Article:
Cairo remains dependent on US aid, says scholar of Egyptian foreign policy

10 April 2013

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Political activism from the Palestine solidarity movement eventually translated protest against the Mubarak regime.

(Ahmed Asad / APA images)

For decades, Palestinians and their supporters have condemned the weak, manipulative and often capricious attitudes of many Arab regimes — particularly Egypt — towards Israel.

While some Palestinians and their supporters saw a ray of light in the election of Mohammed Morsi and his government’s apparent solidarity with Gaza when it came under attack by Israel in November 2012, the Egyptian state’s more recent behavior towards its neighbors in Gaza have highlighted how unreliable this support can be. In February, for example, the Cairo authorities launched an operation against the tunnels linking Gaza and Egypt, flooding them with sewage.

A new book — Representing Israel in Modern Egypt: Ideas, Intellectuals and Foreign Policy from Nasser to Mubarak by Ewan Stein of the University of Edinburgh — examines the positions of Egypt’s political and intellectual classes towards Palestine and Israel since the 1930s.

Sarah Irving spoke to Ewan Stein for The Electronic Intifada.

Sarah Irving: When this book came out, some people might have suggested that it was of purely historical interest, since the Arab uprisings had done away with Hosni Mubarak’s regime and brought about widespread political change. Now the Morsi government is behaving more and more like a continuation of the old state. Can you summarize the history of Egyptian attitudes to Israel?

Ewan Stein: The book has a historical narrative going back to the 1930s and ’40s, how intellectuals within different ideological trends have conceptualized Israel, and how that’s related to shifts in the global and regional political environment. It’s too early to tell how those shifts will play out in Egypt now. But one of the things I was trying to argue was that the structural imbalance between state and society in Egypt, between regime and civil society, has meant that there has been a disconnect between foreign policy at the state level, particularly since [Anwar] Sadat [president from 1970 to 1981], and ideas about foreign policy in society.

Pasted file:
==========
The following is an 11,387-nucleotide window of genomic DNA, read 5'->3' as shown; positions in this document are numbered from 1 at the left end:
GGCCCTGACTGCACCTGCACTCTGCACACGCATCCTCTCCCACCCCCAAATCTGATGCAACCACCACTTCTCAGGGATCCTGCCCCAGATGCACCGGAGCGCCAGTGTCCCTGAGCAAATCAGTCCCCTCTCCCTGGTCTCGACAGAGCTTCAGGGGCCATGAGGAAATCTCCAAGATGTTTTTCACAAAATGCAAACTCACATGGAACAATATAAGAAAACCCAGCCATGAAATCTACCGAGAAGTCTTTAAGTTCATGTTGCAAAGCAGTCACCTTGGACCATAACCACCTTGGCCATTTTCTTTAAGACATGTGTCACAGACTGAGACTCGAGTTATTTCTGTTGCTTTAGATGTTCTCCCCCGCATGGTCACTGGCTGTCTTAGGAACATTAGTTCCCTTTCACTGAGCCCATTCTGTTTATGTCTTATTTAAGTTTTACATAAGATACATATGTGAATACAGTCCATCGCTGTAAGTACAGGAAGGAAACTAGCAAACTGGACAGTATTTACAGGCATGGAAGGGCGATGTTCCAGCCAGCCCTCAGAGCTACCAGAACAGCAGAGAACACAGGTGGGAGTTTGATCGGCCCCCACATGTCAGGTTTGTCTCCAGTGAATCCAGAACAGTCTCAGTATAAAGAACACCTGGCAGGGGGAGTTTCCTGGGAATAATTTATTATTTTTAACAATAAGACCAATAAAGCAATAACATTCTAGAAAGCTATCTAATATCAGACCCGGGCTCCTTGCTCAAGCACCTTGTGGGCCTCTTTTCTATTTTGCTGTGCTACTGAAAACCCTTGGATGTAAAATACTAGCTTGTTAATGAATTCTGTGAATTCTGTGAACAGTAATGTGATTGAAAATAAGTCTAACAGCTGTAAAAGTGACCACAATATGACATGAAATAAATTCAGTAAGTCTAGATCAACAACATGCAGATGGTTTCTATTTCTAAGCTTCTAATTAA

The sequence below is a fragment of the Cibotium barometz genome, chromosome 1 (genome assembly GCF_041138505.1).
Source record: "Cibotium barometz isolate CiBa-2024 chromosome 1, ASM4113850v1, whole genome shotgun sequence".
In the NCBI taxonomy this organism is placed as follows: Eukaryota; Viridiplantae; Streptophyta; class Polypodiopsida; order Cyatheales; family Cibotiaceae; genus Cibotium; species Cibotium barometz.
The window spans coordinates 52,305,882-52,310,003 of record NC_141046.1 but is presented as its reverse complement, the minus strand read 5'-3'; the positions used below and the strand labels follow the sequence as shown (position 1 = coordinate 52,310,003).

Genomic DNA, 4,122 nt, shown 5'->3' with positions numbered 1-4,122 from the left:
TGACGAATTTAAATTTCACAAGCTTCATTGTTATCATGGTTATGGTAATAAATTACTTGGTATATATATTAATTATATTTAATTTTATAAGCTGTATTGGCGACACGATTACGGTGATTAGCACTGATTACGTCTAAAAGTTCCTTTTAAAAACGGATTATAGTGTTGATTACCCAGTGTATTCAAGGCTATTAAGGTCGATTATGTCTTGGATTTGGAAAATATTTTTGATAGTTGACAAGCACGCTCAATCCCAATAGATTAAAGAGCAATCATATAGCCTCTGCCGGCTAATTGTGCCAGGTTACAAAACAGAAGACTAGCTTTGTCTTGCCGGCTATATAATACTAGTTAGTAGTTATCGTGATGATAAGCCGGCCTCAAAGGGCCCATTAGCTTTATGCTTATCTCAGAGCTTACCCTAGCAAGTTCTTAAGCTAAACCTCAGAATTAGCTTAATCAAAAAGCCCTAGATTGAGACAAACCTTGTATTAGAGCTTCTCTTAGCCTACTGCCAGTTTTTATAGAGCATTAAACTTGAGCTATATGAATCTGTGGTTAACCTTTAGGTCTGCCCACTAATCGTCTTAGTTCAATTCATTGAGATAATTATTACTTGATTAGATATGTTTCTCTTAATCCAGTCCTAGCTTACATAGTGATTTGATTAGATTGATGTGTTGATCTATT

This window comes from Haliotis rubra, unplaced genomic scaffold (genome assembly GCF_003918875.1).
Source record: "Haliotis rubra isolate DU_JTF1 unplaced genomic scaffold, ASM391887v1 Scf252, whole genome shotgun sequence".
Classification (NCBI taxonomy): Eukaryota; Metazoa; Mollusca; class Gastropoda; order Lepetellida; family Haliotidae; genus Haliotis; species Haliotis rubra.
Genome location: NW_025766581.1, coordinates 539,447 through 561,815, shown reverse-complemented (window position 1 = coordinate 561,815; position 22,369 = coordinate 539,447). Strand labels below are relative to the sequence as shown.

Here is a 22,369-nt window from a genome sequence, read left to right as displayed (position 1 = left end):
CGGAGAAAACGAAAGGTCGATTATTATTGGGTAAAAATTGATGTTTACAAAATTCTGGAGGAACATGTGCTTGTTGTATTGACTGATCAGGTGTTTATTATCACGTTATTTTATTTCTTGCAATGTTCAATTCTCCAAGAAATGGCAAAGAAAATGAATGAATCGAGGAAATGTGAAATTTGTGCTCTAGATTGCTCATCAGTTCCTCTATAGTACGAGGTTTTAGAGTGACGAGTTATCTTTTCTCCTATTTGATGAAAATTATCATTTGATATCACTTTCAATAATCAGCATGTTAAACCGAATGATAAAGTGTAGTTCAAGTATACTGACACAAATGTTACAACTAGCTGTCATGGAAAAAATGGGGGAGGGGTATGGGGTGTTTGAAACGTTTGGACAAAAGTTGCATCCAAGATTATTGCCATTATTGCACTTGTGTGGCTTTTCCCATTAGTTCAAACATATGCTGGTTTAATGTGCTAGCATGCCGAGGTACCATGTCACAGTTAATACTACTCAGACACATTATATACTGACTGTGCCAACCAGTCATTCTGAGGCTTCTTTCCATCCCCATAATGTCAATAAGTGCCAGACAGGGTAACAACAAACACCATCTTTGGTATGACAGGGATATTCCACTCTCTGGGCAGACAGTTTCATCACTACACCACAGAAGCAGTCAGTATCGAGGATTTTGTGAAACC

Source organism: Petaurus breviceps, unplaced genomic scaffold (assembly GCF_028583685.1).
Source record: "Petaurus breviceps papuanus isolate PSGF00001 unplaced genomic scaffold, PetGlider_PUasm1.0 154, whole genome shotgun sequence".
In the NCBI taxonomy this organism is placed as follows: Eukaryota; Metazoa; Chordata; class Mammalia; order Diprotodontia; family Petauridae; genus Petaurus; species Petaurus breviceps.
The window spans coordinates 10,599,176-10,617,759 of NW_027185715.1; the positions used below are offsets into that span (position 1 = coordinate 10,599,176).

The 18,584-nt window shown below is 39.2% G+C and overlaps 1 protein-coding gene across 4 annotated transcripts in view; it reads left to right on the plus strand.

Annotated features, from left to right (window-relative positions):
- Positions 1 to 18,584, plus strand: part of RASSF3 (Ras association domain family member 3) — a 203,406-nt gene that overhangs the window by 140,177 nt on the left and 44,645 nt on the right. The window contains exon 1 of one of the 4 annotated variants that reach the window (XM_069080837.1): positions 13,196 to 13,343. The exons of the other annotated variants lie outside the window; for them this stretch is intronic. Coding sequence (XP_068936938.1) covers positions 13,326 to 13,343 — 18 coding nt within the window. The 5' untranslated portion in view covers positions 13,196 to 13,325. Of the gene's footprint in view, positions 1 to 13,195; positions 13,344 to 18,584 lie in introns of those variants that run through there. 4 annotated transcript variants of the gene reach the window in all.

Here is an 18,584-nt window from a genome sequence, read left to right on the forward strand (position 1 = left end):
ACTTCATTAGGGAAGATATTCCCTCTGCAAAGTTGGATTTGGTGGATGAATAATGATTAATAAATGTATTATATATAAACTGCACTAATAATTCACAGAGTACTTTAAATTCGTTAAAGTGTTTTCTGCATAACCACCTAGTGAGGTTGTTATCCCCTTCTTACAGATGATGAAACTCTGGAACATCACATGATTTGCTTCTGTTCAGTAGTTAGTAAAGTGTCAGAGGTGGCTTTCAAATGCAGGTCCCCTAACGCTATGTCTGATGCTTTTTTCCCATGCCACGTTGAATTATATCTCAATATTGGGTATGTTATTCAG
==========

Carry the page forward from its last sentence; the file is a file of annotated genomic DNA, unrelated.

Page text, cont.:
What’s interesting now is that you have a president from the Muslim Brotherhood, which is the largest political-social movement in Egypt. So in theory at least that connection has been re-established, a connection that you had in the ’50s and ’60s under [Gamal Abdel] Nasser.

Then, there was an ideological connection which integrated foreign policy ideology and domestic ideology. The idea of revolution and socialism under Nasser was connected to Arab nationalism and the approach to Israel was rationalized in those terms. Israel was basically a manifestation of imperialist domination in the region, just like the British in Egypt had been. So Israel was actually the same issue that Egypt was facing domestically, so tackling it was the same, and it was to do with building socialism, fighting imperialism. The left as an intellectual movement was crucial in formulating these ideas and Nasser adopted many of them.

You have a similar thing with the Muslim Brotherhood. You can’t generalize about Islamism, but there are commonalities between Islamist thinkers — whether Brotherhood thinkers or Salafis or jihadists — which is that Israel is the residue of the colonial period. So there is a colonial occupation of Palestine in its crudest form — military and material — but you also have a colonial presence throughout the rest of the Arab world, but it’s a more subtle form of cultural and intellectual imperialism. Sayyid Qutb and many intellectuals up to now argue this.